4.5. HIERARCHYID Data Type

The HIERARCHYID data type is used to store an entire hierarchy. (For instance, you can use this data type to store a hierarchy of all employees or a hierarchy of all folder lists.) It is implemented as a Common Language Runtime (CLR) user-defined type that comprises several system functions for creating and operating on hierarchy nodes. The following functions, among others, belong to the methods of this data type: GetLevel(), GetAncestor(), GetDescendant(), Read(), and Write(). (The detailed description of this data type is outside the scope of this book.)

4.6. TIMESTAMP Data Type

The TIMESTAMP data type specifies a column being defined as VARBINARY(8) or BINARY(8), depending on nullability of the column. The system maintains a current value (not a date or time) for each database, which it increments whenever any row with a TIMESTAMP column is inserted or updated and sets the TIMESTAMP column to that value. Thus, TIMESTAMP columns can be used to determine the relative time at which rows were last changed. (ROWVERSION is a synonym for TIMESTAMP.)

NOTE The value stored in a TIMESTAMP column isn’t important by itself. This column is usually used to detect whether a specific row has been changed since the last time it was accessed.

4.7. Storage Options

There are two different storage options, each of which allows you to store LOBs and to save storage space:

  • Sparse columns

The following subsections describe these options.

4.8. FILESTREAM Storage

The Database Engine supports the storage of LOBs using the VARBINARY(max) data type. The property of this data type is that binary large objects (BLOBs) are stored inside the database. This solution can cause performance problems if the stored files are very large, as in the case of video or audio files. In that case, it is common to store such files outside the database, in external files.

The FILESTREAM storage option supports the management of LOBs, which are stored in the NTFS file system. The main advantage of this type of storage is that the Database Engine is able to manage FILESTREAM data even though it is stored outside the database. Therefore, this storage type has the following properties:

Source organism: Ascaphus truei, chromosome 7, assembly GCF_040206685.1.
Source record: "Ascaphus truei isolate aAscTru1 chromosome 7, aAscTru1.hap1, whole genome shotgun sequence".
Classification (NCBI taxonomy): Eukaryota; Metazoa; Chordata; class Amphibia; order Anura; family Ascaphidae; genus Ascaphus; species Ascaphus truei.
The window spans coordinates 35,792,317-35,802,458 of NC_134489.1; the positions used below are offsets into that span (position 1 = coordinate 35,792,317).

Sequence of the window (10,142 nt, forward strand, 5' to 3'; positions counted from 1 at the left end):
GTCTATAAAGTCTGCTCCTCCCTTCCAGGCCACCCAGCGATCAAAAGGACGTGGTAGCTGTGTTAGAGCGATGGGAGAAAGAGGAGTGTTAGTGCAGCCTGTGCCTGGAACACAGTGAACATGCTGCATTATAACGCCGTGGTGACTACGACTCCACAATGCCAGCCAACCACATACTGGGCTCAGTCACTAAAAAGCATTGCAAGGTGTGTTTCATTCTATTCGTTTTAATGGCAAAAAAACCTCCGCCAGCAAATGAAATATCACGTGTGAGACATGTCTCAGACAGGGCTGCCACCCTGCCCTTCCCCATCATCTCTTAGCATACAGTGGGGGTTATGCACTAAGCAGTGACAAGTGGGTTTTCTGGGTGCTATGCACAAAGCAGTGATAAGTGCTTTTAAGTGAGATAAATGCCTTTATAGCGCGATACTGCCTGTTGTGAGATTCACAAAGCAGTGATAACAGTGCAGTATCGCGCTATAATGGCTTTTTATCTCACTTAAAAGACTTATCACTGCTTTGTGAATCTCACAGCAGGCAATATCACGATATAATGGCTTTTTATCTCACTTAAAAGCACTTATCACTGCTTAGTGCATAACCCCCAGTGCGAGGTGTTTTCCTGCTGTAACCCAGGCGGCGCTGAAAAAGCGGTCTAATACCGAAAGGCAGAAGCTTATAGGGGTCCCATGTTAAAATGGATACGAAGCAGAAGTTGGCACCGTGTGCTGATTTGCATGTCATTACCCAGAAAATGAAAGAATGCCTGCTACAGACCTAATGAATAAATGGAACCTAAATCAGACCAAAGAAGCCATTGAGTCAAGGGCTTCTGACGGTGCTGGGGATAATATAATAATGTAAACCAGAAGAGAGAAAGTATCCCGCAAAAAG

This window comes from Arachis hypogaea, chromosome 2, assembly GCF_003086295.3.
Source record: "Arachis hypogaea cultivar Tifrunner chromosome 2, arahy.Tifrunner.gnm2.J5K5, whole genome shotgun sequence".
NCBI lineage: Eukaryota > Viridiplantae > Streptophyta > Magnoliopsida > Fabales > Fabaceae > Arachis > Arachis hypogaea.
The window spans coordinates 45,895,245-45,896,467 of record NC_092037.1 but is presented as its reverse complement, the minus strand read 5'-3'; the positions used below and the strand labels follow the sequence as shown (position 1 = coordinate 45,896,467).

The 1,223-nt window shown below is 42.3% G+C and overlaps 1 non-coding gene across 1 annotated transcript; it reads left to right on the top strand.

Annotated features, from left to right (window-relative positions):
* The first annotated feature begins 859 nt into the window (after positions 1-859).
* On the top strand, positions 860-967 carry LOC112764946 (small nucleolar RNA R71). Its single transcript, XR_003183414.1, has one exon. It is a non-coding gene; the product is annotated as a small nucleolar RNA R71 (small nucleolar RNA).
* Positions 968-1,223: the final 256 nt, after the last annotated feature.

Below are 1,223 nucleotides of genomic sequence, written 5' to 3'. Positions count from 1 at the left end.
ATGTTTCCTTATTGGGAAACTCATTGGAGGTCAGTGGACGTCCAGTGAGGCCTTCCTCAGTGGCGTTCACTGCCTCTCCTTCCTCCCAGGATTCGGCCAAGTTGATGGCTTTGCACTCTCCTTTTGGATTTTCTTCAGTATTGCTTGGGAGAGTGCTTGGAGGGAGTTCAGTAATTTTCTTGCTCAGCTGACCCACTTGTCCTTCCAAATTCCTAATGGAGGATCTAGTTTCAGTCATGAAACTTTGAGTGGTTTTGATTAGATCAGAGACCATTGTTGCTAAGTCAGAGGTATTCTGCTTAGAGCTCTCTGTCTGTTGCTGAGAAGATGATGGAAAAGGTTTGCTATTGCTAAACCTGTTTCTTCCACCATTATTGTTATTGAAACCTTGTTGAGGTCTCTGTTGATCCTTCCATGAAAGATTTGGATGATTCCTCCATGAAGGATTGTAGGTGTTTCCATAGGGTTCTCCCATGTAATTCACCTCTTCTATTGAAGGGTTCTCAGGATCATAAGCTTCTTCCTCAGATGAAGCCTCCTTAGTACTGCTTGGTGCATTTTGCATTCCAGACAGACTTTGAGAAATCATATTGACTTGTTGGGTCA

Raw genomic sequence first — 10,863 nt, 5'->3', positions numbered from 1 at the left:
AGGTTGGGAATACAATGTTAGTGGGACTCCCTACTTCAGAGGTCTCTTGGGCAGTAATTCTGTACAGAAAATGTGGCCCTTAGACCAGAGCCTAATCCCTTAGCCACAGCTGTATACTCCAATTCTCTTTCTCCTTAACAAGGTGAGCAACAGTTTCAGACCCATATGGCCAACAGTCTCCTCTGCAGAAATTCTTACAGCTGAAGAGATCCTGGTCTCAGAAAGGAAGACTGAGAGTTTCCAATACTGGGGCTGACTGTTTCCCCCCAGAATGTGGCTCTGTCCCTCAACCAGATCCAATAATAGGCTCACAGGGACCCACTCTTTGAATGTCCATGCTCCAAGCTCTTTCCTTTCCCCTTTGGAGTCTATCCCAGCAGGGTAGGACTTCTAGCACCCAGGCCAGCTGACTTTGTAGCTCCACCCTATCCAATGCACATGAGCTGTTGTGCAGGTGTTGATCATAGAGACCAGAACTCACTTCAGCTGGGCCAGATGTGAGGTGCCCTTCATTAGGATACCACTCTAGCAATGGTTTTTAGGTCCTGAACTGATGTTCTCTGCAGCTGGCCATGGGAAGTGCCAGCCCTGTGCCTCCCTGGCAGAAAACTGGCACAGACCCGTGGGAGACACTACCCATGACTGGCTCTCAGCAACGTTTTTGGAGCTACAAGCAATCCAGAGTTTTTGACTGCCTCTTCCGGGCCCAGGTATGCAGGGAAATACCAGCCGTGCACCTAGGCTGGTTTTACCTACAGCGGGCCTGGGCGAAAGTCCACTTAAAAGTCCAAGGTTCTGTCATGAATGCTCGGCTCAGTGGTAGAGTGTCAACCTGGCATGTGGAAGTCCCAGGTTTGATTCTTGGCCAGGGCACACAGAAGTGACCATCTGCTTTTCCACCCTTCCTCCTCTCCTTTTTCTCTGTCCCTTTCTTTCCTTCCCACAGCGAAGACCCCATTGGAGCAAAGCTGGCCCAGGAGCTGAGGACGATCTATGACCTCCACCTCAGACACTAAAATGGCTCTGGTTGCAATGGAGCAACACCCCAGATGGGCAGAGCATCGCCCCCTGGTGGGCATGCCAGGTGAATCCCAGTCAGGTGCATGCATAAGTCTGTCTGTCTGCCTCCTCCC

• You use the CREATE TABLE statement to store FILESTREAM data and use the DML statements (SELECT, INSERT, UPDATE, and DELETE) to query and update such data.
  • The Database Engine assures the same level of security for FILESTREAM data as for relational data stored inside the database.

The creation of FILESTREAM data will be described in detail in Chapter 5.

4.9. Sparse Columns

The aim of sparse columns as a storage option is quite different from the FILESTREAM storage support. Whereas FILESTREAM is Microsoft’s solution for the storage of LOBs outside the database, sparse columns help to minimize data storage space. These columns provide an optimized way to store column values, which are predominantly NULL. (NULL values are described at the end of this chapter.) If you use sparse columns, NULL values require no disk space, but on the other side, non-NULL data needs an additional 2 to 4 bytes, depending on the data type of the non-NULL values. For this reason, Microsoft recommends using sparse columns only when the overall storage space savings will be at least 20 percent.

You specify and access sparse columns in the same way as you specify and access all other columns of a table. This means that the statements SELECT, INSERT, UPDATE, and DELETE can be used to access sparse columns in the same way as you use them for usual columns. (These four SQL statements are described in detail in Chapters 6 and 7.) The only difference is in relation to creation of a sparse column: you use the SPARSE option (after the column name) to specify that a particular column is a sparse column: col_name data_type SPARSE.

If a table has several sparse columns, you can group them in a column set. Therefore, a column set is an alternative way to store and access all sparse columns in a table. For more information concerning column sets, see Microsoft Docs.

Source: Petkovic Dusan (2020), Microsoft SQL Server 2019: A Beginner’s Guide, Seventh Edition-McGraw-Hill Education.